TV / DVD

House of Saud: A Family at War

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The British ruling class has for many years made a habit of grovelling to the Saudi royal family. The reason for this is clear: huge amounts of money. The Saudis have spent billions on British weapons. This trade has been recently given a great boost by the Saudi war on Yemen.

Consequently one was entitled to expect that the BBC4 three-part series, House of Saud: A Family at War, would be very much an apology for the Saudis, celebrating the supposed huge strides that have been made in liberalising the regime in recent years.

The Battle of Algiers

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The Battle of Algiers is a war film based on the Algerian War of national liberation (1954–62) against French colonial rule.

Directed by Gillo Pontecorvo, a star of the Italian neorealist cinema, in 1966, it is shot using newsreel-style footage mainly with amateur actors. One of the central characters, Ali la Pointe, was spotted in an Algiers market. Many of the French soldiers were played by Europeans who were on holiday in North Africa.

The State

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Channel 4’s The State is a four-part drama following two British men and two British women who decide to go to Syria and join Islamic State. As you can expect, the subject matter itself is incredibly divisive. The harrowing drama was not an easy watch, but an important one.

The first episode feels like an adventure film as four Britons leave their everyday lives to join Isis. One man hopes to follow in his brother’s footsteps and persuades his best friend to accompany him along the journey.

The Handmaid's Tale

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If you’ve read Margaret Atwood’s novel, The Handmaid’s Tale, published in 1985, you likely will have called it to mind frequently in recent years — and perhaps especially since last November. The book depicts a fascist US society that responds to ecological destruction with oppression, using the language of Christianity to hide and justify the real structures of power.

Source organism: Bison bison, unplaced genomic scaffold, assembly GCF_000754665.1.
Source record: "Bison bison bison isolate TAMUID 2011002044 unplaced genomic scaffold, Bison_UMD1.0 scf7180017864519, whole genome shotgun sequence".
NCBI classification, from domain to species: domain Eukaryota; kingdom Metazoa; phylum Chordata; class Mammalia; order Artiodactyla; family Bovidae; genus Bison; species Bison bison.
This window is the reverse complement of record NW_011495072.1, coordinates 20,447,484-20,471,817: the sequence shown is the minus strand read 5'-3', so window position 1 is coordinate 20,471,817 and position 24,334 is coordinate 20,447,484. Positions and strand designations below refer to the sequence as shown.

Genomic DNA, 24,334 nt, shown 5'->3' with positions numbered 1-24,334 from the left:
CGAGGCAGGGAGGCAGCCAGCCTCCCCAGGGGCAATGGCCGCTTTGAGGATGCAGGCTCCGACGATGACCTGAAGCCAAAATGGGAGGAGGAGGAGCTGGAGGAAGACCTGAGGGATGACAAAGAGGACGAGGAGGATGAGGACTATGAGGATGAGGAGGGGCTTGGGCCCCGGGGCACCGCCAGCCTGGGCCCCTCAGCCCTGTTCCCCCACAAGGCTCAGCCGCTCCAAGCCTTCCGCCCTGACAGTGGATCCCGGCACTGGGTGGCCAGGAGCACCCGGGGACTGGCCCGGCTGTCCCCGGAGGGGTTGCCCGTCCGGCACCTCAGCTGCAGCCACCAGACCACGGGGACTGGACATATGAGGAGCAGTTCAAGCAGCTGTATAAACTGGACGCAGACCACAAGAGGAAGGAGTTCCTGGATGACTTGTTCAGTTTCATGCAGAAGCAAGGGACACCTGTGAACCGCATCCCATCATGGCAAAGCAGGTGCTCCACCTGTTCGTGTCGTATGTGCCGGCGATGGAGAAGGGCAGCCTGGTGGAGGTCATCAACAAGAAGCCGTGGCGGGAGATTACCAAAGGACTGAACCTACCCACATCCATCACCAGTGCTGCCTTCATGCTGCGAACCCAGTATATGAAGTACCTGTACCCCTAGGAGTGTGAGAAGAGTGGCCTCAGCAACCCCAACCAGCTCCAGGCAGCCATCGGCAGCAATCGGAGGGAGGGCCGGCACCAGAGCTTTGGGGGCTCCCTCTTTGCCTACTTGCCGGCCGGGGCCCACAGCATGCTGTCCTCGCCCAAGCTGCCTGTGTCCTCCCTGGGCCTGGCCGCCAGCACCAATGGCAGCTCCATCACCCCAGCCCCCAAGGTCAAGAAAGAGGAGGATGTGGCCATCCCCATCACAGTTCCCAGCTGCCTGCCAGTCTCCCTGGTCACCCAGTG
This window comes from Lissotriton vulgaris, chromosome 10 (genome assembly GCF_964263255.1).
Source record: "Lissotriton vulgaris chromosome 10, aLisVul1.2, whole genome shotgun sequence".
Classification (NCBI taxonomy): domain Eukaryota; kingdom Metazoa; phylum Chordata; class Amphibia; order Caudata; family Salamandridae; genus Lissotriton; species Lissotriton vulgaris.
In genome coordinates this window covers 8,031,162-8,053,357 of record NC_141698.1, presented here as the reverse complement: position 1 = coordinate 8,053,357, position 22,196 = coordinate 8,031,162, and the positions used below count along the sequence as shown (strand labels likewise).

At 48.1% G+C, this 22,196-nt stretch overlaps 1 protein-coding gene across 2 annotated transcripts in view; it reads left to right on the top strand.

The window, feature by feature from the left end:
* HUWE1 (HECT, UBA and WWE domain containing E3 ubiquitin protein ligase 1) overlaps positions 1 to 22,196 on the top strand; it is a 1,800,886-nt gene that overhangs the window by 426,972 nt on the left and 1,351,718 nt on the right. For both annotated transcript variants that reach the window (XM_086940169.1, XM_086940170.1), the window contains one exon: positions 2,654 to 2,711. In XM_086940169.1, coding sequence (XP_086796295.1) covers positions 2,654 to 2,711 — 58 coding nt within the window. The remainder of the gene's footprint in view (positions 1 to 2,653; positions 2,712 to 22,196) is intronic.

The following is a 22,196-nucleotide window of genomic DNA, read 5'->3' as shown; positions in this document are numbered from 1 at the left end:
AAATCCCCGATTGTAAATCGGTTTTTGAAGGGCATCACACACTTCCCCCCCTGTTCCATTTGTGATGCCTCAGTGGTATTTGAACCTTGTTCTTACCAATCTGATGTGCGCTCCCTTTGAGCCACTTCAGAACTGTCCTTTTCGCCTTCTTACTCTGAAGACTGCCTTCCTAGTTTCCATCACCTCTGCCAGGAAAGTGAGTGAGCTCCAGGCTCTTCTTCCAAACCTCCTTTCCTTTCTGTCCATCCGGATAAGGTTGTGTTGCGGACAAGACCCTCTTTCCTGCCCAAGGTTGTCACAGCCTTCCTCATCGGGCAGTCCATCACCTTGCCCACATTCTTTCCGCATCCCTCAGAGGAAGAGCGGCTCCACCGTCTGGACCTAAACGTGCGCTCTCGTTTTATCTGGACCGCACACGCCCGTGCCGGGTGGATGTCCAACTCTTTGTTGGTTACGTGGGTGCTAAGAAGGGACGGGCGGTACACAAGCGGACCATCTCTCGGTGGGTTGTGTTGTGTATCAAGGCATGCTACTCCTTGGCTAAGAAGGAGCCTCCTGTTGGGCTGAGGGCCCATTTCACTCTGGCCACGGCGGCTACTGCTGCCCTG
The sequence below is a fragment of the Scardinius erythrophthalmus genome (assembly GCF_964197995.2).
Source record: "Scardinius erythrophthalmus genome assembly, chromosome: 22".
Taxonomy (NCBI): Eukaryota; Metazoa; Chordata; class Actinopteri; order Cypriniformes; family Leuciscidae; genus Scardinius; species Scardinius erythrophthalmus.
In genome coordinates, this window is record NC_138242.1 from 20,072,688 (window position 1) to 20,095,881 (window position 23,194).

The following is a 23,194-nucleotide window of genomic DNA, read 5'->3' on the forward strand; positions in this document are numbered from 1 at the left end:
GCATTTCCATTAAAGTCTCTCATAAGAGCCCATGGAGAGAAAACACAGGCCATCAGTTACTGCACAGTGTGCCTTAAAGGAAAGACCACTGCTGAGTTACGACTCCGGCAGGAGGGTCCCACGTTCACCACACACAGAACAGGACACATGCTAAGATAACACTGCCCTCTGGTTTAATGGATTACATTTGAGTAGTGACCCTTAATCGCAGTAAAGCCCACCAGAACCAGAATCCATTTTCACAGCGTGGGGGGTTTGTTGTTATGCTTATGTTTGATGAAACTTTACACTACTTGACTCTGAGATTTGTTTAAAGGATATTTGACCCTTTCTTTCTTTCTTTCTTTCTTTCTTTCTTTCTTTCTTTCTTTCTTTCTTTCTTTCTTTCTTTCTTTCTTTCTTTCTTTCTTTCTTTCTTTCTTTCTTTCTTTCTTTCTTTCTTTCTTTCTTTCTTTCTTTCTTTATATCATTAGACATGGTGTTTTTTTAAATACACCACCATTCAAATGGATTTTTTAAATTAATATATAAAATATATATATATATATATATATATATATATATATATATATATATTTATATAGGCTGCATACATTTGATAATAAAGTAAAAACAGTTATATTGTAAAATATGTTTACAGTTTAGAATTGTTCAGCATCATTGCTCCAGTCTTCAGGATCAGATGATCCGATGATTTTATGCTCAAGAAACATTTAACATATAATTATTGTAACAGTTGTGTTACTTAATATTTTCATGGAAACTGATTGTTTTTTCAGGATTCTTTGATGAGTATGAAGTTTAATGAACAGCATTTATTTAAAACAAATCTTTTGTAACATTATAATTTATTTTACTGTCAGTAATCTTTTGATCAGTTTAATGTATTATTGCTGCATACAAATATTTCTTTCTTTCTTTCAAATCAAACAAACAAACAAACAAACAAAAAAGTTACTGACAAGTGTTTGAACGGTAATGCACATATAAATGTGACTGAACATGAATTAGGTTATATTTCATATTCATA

Revolution: New Art for a New World

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This is a great film for socialists with an interest in art. Written, produced, directed and narrated by Margy Kinmonth, the film focuses on the artistic avant-garde that flourished in advance of and following the 1917 Russian Revolution.

It moves on to discuss the changes in art subsequent to Stalin’s consolidation of power. The film gives a basic political history of the 1917 Revolution and the events that followed.

The Deuce

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The world of 1970s porn is the subject for David Simon’s new HBO series, The Deuce, which premiered on 26 September. Co-written with George Pelecanos, who also worked with Simon on The Wire, this semi-fictional dramatisation looks at the legalisation and rise of the porn industry in New York.

While the first season promises to look at themes such as the drug epidemic, associated violence and its impact on various communities, the pilot episode establishes the conditions of prostitution, women’s oppression and mob rule out of which the porn industry emerged.

Black and British: A Forgotten History

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As part of the BBC’s Black and British season, running throughout November, historian David Olusoga presents this four-part documentary on the black presence in Britain.

The programme opens with repeated images of the quintessentially green and pleasant British landscape. Olusoga’s aim is to project black presence not onto but into this scene. In a sweep from Roman Britain to the present, he describes how black and British history are intertwined.

Cleverman

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For any politically engaged viewer, the fierce social criticism at the core of the television series Cleverman will be immediately apparent. The series pulls no punches in its attack on the Australian government’s racist policies towards Indigenous people and asylum seekers, while commenting on very real debates among these communities and their allies over how best to resist them.

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